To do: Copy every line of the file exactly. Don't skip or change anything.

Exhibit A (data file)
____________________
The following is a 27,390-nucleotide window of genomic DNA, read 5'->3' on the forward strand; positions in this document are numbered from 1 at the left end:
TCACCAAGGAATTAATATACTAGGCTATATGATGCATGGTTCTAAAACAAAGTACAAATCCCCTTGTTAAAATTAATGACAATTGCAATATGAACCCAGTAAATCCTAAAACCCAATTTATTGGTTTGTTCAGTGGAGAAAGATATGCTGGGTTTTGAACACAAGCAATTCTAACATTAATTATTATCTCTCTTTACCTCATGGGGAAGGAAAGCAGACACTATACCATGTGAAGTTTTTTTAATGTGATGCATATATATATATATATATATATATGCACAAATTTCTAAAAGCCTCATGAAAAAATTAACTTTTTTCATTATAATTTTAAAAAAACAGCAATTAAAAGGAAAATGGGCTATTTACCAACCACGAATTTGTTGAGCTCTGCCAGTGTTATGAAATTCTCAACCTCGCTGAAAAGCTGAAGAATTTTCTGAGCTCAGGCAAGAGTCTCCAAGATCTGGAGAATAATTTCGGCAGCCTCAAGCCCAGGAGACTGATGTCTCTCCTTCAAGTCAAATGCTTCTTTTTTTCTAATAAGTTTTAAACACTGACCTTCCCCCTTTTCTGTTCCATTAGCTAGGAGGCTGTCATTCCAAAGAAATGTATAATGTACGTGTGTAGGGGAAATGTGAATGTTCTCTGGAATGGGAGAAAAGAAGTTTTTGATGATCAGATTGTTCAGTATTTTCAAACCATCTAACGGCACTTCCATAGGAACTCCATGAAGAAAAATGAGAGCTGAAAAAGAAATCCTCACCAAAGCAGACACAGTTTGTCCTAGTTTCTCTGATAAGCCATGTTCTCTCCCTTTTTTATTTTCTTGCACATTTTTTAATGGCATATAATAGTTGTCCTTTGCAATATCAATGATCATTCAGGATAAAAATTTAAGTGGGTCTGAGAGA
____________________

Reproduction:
The following is a 27,390-nucleotide window of genomic DNA, read 5'->3' on the forward strand; positions in this document are numbered from 1 at the left end:
TCACCAAGGAATTAATATACTAGGCTATATGATGCATGGTTCTAAAACAAAGTACAAATCCCCTTGTTAAAATTAATGACAATTGCAATATGAACCCAGTAAATCCTAAAACCCAATTTATTGGTTTGTTCAGTGGAGAAAGATATGCTGGGTTTTGAACACAAGCAATTCTAACATTAATTATTATCTCTCTTTACCTCATGGGGAAGGAAAGCAGACACTATACCATGTGAAGTTTTTTTAATGTGATGCATATATATATATATATATATATATGCACAAATTTCTAAAAGCCTCATGAAAAAATTAACTTTTTTCATTATAATTTTAAAAAAACAGCAATTAAAAGGAAAATGGGCTATTTACCAACCACGAATTTGTTGAGCTCTGCCAGTGTTATGAAATTCTCAACCTCGCTGAAAAGCTGAAGAATTTTCTGAGCTCAGGCAAGAGTCTCCAAGATCTGGAGAATAATTTCGGCAGCCTCAAGCCCAGGAGACTGATGTCTCTCCTTCAAGTCAAATGCTTCTTTTTTTCTAATAAGTTTTAAACACTGACCTTCCCCCTTTTCTGTTCCATTAGCTAGGAGGCTGTCATTCCAAAGAAATGTATAATGTACGTGTGTAGGGGAAATGTGAATGTTCTCTGGAATGGGAGAAAAGAAGTTTTTGATGATCAGATTGTTCAGTATTTTCAAACCATCTAACGGCACTTCCATAGGAACTCCATGAAGAAAAATGAGAGCTGAAAAAGAAATCCTCACCAAAGCAGACACAGTTTGTCCTAGTTTCTCTGATAAGCCATGTTCTCTCCCTTTTTTATTTTCTTGCACATTTTTTAATGGCATATAATAGTTGTCCTTTGCAATATCAATGATCATTCAGGATAAAAATTTAAGTGGGTCTGAGAGA